Even assuming a record is found, a professional screening firm must determine if there are sufficient identifiers to associate the record to the applicant, and even if the criminal record belongs to the applicant, numerous states have laws that restrict what can be reported. Many states do not allow the use of arrest records, and even if a state allows it, there may be EEOC considerations. Even if a screening firm can report a conviction, the employer needs to consider whether the use of the record is discriminatory.  An employer should not automatically reject an applicant with a criminal record, unless there is a business justification, taking into account such things as the nature and gravity of the act, the nature of the job and the age of the crime. 

Employers should be careful in the use of commercial databases that are advertised to search millions of records with instant results.  Those 30 second searches are NOT a substitute for a real criminal check at a courthouse and probably would not demonstrate due diligence if used all by themselves. These databases are assembled from a hodgepodge of various sources that are willing to make their data public or to sell data, such as incarceration systems, state repositories or individual counties.  These databases do not cover all states and may not be up-to-date, accurate or complete.  Certain states do not provide date of birth, which is another reason a criminal record may not come up in a database. This can all lead to both false negative and false positive results from databases. A false positive means a person is branded a criminal who is not, and a false negative means a person with a criminal record is falsely ‘cleared.’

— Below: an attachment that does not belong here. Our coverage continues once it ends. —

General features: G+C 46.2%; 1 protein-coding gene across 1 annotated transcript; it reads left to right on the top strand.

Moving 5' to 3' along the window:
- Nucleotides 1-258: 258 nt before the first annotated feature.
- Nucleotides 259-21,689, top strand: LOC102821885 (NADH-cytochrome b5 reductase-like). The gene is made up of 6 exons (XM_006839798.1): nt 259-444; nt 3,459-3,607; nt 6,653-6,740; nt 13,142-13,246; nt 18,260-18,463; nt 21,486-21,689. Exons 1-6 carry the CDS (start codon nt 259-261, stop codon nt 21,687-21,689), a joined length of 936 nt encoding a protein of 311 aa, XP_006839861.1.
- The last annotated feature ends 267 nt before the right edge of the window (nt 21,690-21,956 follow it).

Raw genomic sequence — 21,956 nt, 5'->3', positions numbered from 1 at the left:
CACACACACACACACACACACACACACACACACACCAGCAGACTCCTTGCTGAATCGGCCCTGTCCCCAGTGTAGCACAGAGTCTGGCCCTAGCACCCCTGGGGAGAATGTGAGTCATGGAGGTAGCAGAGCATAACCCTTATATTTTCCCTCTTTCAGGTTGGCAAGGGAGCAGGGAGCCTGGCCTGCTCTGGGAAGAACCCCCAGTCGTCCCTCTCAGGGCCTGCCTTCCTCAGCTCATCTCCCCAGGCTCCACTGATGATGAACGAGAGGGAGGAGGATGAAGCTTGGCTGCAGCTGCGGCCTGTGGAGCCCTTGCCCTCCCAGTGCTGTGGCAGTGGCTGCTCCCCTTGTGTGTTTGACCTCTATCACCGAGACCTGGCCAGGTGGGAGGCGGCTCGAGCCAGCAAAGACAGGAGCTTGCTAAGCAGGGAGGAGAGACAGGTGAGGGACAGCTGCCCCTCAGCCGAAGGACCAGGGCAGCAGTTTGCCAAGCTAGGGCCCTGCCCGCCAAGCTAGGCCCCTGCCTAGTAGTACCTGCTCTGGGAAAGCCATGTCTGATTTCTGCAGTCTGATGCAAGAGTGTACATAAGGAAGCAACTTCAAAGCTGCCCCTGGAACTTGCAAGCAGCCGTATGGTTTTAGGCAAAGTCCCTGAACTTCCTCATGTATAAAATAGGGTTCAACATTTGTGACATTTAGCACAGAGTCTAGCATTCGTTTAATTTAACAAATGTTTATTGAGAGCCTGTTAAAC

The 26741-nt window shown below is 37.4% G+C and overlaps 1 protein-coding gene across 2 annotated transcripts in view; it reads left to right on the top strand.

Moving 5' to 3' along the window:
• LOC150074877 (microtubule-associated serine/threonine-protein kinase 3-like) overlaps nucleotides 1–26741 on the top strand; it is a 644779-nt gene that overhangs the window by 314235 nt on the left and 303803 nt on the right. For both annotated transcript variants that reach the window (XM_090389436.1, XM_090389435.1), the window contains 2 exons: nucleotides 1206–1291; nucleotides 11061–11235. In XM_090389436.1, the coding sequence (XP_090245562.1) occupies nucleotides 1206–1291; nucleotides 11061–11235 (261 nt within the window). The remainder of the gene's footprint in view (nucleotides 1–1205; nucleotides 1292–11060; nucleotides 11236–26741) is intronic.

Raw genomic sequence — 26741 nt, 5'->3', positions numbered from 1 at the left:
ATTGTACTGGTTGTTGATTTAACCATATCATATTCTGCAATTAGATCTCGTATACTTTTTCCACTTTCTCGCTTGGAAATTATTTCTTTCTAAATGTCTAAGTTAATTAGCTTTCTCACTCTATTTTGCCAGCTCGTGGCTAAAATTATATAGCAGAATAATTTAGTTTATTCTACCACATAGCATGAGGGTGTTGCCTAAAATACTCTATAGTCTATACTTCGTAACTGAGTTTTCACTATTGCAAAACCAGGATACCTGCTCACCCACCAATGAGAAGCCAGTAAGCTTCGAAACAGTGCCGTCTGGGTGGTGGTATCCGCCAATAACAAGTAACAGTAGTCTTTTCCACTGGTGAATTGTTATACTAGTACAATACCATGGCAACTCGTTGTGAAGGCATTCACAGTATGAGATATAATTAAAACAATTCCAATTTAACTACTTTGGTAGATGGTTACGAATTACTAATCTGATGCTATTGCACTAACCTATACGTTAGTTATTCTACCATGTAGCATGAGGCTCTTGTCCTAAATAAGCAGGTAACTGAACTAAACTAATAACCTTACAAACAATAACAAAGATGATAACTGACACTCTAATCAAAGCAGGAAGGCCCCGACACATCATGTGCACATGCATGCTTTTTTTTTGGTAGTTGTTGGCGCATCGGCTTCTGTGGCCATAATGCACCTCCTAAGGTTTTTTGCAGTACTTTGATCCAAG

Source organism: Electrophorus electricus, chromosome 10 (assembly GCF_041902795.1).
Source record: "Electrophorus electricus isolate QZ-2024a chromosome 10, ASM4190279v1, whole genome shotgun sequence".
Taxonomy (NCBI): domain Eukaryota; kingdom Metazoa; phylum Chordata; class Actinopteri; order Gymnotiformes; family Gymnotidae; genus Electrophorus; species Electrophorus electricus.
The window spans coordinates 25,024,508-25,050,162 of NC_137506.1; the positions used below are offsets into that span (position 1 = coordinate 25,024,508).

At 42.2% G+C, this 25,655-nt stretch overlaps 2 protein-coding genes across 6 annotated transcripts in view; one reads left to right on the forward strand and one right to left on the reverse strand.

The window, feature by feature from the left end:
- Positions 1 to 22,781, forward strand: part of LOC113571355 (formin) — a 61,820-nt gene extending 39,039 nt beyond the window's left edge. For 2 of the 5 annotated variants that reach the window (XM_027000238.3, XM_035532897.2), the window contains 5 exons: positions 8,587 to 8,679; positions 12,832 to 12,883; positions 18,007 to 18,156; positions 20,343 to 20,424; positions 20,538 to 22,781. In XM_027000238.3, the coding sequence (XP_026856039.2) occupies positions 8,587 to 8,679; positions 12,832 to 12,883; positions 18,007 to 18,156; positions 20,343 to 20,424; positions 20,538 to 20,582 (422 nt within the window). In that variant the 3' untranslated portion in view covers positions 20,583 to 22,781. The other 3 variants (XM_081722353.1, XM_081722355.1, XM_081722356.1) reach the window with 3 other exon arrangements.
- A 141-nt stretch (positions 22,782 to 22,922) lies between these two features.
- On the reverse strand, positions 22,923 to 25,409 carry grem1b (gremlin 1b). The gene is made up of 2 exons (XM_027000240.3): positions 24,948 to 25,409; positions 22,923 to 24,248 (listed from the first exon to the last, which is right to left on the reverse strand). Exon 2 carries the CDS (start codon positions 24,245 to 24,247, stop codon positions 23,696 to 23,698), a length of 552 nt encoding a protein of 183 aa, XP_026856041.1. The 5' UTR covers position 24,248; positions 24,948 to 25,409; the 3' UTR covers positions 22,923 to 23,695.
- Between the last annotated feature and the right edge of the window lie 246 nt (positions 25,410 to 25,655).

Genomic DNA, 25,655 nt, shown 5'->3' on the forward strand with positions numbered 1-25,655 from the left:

The commercially available instant criminal reports are best used as a research tool only by a professional screening firm to locate other places to search.  Since they cover such a wide area, they can be very valuable in locating records that a county by county search can miss.  However, these instant databases are also a potential source of litigation against employers and screening firms, with applicants filing lawsuits for being unfairly tarnished as criminal, or victims claiming that the employer did not exercise due diligence.  Even if there is a database ‘hit,’ under the federal Fair Credit Reporting Act, the background screening firm must either reconfirm the details at the actual courthouse to ensure accuracy, or send a contemporaneous notice to the applicant at the same time, so they know that they are the subject of negative public records.  California is one state where any database ‘hit’ must be re-confirmed at the courthouse and ESR believes it is a best practice to reconfirm all database hits at he courthouse to guard against unfairly labeling someone as a criminal where their case has been dismissed, or they are the victim of identity theft or just happen to have the same last name as a perosn with a criminal record. 

Some states offer access to the state police or central state court databases.  Again, it takes a background screening expert to understand the value of such information on a state by state basis.  There is also a difference between state court searches and federal courts. 

All of this is just the tip of the iceberg.  For more details, see: http://www.esrcheck.com/services/services_detail.php

Negligent hiring and retention leading causes of employment lawsuits

A recent article in the Connecticut Law Tribune re-enforces what ESR has been telling employers for some time—that lawsuits for negligent hiring and negligent retention are among the most common claims against employers.

Per the articles, “The difference between the hiring and retention claims is when the employer became aware of a threatening employee; often, the arguments are that employers inadequately screened job applicants or failed to act on complaints about an employee who later committed a violent act.”